I’m driven to meet Alice, I have coffee in a cafe which already knew I was coming, had already brewed my drink and then I’m driven to meet Bob by a car that I’ll never own. In all likelihood the car in both journeys is not the same. Both will adjust to me as I zoom along London roads at 70 mph, a mere metre from the car in front and the car behind. The crossroads I fly through narrowly missing cars turning and travelling perpendicular to me have no traffic lights. Everything is different from today. Human drivers have long since been banned. This is 2045.
By simply understanding value chains, how things evolve to become more industrialised and the state of things today then we could do a reasonably good job of anticipating the obvious. The above is no feat of prognostication. It’s simply standard impacts of things evolving (i.e. commoditisation) to more industrial forms. Where it gets tricky is when we look for what new things appear.
The highly speculative “far field”
For example, we know I’ll be waiting for a car but how will I recognise it in the bland sea of vehicles? We could hazard a guess that with continued evolution of printed electronics to more industrial forms then the outside of the vehicle will be a printed electronic surface. This means not only will the inside of the vehicle change to my needs, the outside of the vehicle will as well (its colour, any logos, any imagery). My car will look different from your car. Except of course, that neither of us own it and the chances are that the physical car I’m sitting in will be the same physical car that you sat in a few hours ago.
We can postulate that this imagery will allow new industries of designers. Oh, I notice you’re driving in the latest Versace design where as I can only afford the Walmart “special offer”. It doesn’t matter that the physical elements — the car, the intelligence, the printed electronics are all commodity components. Yours looks better than mine, even when it’s the same car.
We can now postulate this further. The same material and techniques will combine with meta materials and self adjusting structures to find a home in other industries. I will own ten identical (in terms of physical) outfits. Each one will adjust to a plethora of designs I can afford. My outfits are not physically different from the outfits you own. But yours will look better. You can afford the designs I cannot. Clothing itself will be far more of a commodity component (a limited range of component outfits) but each outfit can adjust to the wearer. If I ever borrowed one of your outfits, it wouldn’t look as good on me as it does on you because I don’t have access to the Versace design but instead only the “special offer”.
This will create new industries, the theft and protection of designs. Which is good for me because that’s why I am meeting Bob. A known dealer in underground designs stolen from leading artists. I’m guessing that’s why Bob is late. My network of devices will tell me what is really going on as I drive along in my bright yellow special.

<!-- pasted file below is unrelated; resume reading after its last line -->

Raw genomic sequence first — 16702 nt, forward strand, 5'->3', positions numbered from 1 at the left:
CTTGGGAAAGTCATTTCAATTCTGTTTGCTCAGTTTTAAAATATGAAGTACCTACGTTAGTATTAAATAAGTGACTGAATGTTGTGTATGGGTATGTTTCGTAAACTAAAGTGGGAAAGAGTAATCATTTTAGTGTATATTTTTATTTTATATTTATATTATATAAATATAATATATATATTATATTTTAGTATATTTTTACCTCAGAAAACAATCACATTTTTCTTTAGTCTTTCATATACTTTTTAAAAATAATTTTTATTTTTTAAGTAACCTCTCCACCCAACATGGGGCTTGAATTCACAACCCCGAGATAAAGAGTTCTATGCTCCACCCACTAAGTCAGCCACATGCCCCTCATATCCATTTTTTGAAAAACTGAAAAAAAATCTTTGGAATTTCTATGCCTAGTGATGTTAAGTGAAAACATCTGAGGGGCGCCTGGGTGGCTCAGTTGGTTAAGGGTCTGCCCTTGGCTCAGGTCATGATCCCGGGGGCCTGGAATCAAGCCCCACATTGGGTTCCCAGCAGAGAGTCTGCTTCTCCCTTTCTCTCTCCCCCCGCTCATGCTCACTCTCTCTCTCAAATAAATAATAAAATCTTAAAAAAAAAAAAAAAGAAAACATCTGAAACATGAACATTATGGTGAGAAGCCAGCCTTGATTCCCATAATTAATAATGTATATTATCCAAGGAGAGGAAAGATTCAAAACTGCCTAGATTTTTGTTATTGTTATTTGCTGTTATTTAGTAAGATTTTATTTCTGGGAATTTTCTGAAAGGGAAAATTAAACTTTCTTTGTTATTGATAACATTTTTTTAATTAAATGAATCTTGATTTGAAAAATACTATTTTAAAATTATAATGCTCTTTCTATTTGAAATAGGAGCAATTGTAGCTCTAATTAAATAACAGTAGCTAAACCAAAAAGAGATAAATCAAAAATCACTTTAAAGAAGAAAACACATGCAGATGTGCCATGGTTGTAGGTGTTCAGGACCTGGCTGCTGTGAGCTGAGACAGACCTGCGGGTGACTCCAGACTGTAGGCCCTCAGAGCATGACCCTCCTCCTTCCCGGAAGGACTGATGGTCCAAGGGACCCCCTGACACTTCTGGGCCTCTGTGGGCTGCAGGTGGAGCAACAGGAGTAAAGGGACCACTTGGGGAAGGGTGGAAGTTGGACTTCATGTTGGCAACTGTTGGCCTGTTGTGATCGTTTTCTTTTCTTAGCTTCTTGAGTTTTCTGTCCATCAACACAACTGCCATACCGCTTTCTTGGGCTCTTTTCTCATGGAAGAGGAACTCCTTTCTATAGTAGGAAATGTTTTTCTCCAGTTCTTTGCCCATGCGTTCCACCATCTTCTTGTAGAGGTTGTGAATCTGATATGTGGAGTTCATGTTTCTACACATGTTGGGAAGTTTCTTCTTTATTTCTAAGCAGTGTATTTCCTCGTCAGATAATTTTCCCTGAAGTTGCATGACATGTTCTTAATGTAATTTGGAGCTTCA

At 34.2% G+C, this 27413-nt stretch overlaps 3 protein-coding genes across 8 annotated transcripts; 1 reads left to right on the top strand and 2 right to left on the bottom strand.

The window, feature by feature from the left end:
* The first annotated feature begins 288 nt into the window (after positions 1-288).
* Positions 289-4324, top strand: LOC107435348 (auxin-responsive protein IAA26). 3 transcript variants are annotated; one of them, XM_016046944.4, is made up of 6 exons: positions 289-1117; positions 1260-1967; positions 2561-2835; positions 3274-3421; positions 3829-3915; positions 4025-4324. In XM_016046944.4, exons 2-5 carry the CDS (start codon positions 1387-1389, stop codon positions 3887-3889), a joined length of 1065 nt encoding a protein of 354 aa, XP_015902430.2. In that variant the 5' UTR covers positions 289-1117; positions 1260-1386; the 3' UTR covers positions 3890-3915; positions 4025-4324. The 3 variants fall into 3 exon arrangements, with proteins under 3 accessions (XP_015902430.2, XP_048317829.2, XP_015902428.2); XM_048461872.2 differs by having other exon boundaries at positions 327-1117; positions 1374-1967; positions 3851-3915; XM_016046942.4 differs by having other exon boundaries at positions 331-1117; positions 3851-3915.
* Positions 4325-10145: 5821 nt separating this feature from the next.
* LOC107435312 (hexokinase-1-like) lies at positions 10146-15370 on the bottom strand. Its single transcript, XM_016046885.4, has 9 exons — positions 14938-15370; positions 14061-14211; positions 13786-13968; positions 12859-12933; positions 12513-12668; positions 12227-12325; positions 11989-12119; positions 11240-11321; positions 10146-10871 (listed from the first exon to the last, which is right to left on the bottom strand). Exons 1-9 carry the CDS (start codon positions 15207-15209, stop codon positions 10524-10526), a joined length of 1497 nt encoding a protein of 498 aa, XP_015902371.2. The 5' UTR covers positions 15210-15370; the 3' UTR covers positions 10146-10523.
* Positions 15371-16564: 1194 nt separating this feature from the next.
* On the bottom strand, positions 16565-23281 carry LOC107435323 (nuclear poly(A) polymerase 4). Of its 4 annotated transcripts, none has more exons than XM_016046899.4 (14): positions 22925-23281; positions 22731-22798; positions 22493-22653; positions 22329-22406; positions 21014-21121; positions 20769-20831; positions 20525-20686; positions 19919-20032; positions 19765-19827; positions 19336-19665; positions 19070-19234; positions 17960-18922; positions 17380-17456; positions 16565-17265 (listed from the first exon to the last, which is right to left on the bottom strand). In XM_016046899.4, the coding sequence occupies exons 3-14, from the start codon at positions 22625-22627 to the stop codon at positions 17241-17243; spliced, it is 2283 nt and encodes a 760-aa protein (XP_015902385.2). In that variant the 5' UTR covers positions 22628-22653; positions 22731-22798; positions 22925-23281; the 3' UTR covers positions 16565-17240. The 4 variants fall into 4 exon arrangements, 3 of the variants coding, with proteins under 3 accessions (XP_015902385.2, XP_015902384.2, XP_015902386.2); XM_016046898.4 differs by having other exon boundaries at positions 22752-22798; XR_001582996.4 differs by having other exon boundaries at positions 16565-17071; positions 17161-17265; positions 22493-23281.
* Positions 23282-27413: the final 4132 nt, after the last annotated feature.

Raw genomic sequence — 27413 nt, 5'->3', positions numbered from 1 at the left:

When it comes to anticipation, the near field such as commoditisation of pre-existing acts is relatively trivial. The far field, such as the banning of humans from driving in cities to being employed as a bounty hunter chasing down stolen designs are more complex, more prone to error.
This stuff isn’t crazy though.
The extremely hazardous “crazy”
The crazy ideas, well that’s where true value can be found. The problem is they sound crazy. They’re like the concept of a computer to a gas lamp lighter. We can’t even describe them in meaningful ways as we have no point of reference.
It would be like trying to explain my conversation with Alice to someone from the year 1990. Alice works as a machine psychologist and is concerned that some of the designs are having a negative impact on the well being of the network. It seems that the reason why my car offered up the opportunity of meeting with Alice was to get out of the “special offer” design. It’s seems that none of the machines like looking bad either, they’ve got their own status network.
Bob wasn’t actually late, the car just worked out the quickest way to palm me off onto another car and told Bob’s network I was delayed. Alice is currently offering counselling services to large intelligent networks and is looking at branching out with a new venture producing “Harmony Designs”, a set of designs which make not only the human but the machine look good. Apparently I won’t be able to afford those either. But Alice was wondering if I was interested in becoming a Harmony Designer.
Damn car, sneaky little devil. I did wonder why the car speed off at break neck speed when it dropped me at the coffee shop. Still, it seems to have paid off. Maybe it knew Alice was looking for a new employee. Maybe the cars had worked out that this was the best way of getting rid of my “yellow special”.
Nah, that’s a crazy idea.
Originally published at blog.gardeviance.org on January 17, 2017.